Calling the protests organized and a disservice to the cause of racial justice, Trump insinuated that his own supporters might stage their own rally in front of the White House on Saturday evening, a volatile suggestion at a fraught national moment.

Bottoms stepped into the national spotlight on Friday night, denouncing vandalism in her city as "chaos" after demonstrations over the death of Floyd, who was pinned down by a Minneapolis police officer now charged with his murder, turned violent and destructive.

"This country has faced the ugliness of racism for over 400 years. But what I know is that as a people and as a country, we can do better, we will do better, and, you know, I'm reminded of the words of Audrey Lord, 'Revolution is not a one-time event.' And so I appreciated what Melvin just said. We're asking for peace, not patience," Bottoms said, mentioning St. Paul, Minnesota, Mayor Melvin Carter.

Watch the interview:

9:09 a.m. ET, May 31, 2020

More than 340 people arrested Saturday night during protests across New York City

From CNN’s Pervaiz Shallwani

Police scuffle with protesters in Brooklyn on May 30.
Police scuffle with protesters in Brooklyn on May 30. Seth Wenig/AP

More than 340 people were arrested across New York City during protests that started Saturday and lasted into Sunday morning, a senior NYPD official told CNN. 

At least 33 officers were injured during the protest – some of them seriously injured – the official said.

Nearly 48 police vehicles were damaged or destroyed during the protest.

3:35 p.m. ET, May 31, 2020

National security adviser says "I don't think there's systemic racism" in America's police forces

From CNN’s Sarah Westwood

National security adviser Robert O'Brien speaks to reporters on May 21.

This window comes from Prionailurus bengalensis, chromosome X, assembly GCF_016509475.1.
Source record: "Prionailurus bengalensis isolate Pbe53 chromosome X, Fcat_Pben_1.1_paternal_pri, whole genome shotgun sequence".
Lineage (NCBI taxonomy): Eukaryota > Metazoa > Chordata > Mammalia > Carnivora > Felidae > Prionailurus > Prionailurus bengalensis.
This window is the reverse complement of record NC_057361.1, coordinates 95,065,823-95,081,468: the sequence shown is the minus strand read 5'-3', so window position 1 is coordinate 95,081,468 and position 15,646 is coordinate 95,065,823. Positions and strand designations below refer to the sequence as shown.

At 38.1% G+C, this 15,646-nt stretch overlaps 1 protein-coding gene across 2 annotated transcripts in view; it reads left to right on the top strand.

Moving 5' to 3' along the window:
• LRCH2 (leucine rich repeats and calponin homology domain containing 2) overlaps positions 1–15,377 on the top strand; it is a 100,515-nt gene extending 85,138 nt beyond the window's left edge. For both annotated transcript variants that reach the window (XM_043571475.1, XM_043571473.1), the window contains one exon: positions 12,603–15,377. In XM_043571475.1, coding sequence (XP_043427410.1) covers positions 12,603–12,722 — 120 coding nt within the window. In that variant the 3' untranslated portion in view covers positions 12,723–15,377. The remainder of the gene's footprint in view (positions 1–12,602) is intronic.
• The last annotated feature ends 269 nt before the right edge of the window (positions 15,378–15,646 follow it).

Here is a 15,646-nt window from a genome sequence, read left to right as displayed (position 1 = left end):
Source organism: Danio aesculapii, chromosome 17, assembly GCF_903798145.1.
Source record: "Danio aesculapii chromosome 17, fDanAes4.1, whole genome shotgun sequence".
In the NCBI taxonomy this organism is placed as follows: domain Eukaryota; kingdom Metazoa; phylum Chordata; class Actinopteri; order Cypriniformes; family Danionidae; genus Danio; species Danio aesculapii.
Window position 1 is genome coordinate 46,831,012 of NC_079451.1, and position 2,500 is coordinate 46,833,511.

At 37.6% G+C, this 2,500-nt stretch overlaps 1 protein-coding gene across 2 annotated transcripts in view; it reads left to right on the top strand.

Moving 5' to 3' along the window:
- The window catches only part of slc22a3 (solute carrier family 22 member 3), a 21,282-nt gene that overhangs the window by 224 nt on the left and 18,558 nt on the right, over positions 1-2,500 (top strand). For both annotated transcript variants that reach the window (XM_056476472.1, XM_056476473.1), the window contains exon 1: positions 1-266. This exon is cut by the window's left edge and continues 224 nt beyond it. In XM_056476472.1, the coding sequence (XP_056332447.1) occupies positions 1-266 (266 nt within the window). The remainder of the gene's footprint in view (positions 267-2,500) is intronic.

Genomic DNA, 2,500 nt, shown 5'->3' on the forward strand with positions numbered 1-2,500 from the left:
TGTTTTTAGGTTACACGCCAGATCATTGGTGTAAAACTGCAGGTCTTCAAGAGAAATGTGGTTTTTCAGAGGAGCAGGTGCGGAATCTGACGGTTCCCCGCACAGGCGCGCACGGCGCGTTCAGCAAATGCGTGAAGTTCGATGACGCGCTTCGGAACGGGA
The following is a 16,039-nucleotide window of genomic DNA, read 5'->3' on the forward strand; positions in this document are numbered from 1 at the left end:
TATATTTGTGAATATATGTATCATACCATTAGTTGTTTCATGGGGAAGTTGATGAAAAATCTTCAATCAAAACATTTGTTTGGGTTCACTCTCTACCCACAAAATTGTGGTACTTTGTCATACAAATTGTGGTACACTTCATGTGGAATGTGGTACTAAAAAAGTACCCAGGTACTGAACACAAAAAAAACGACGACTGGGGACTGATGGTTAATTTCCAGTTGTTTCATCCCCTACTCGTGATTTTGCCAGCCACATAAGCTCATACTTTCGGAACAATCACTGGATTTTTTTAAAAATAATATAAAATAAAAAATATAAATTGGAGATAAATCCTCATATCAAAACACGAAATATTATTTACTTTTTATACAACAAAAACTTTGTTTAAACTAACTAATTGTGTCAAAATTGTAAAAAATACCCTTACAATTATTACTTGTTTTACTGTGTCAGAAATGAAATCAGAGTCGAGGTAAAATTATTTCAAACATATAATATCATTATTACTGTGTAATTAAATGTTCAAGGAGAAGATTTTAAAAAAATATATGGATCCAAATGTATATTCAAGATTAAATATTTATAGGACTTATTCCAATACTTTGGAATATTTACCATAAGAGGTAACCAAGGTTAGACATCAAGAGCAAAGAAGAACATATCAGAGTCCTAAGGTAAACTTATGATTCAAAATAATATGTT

National security adviser Robert O'Brien speaks to reporters on May 21. Mandel Ngan/AFP via Getty Images

National security adviser Robert O’Brien denied that systemic racism exists across the nation’s police forces, arguing instead that “a few bad apples” give the impression of racism among law enforcement officers, according to an interview he did with CNN on Sunday.

“No, I don’t think there’s systemic racism,” O’Brien said on CNN when asked directly by Jake Tapper whether he sees systemic racism as the problem.

“There are some bad cops that are racist and there are cops that maybe don’t have the right training,” O’Brien said.

As the country wakes up to survey the aftermath of the fifth night of protests against racism and police brutality nationwide, O’Brien claimed the violence that has broken out in some cities “is being driven by Antifa” and said he had not seen reports that white supremacists had inflamed tensions in some instances.

He maintained that President Trump and the White House support peaceful demonstrations. 

O’Brien praised “99.9 percent” of law enforcement officers as heroes and first responders, but repeatedly said the image of police has been tarnished by “bad apples.”

Watch the interview with O'Brien: